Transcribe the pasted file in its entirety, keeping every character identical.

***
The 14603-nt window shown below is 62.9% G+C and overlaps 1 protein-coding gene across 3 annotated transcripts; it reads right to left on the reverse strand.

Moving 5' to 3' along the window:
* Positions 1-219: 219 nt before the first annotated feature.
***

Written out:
The 14603-nt window shown below is 62.9% G+C and overlaps 1 protein-coding gene across 3 annotated transcripts; it reads right to left on the reverse strand.

Moving 5' to 3' along the window:
* Positions 1-219: 219 nt before the first annotated feature.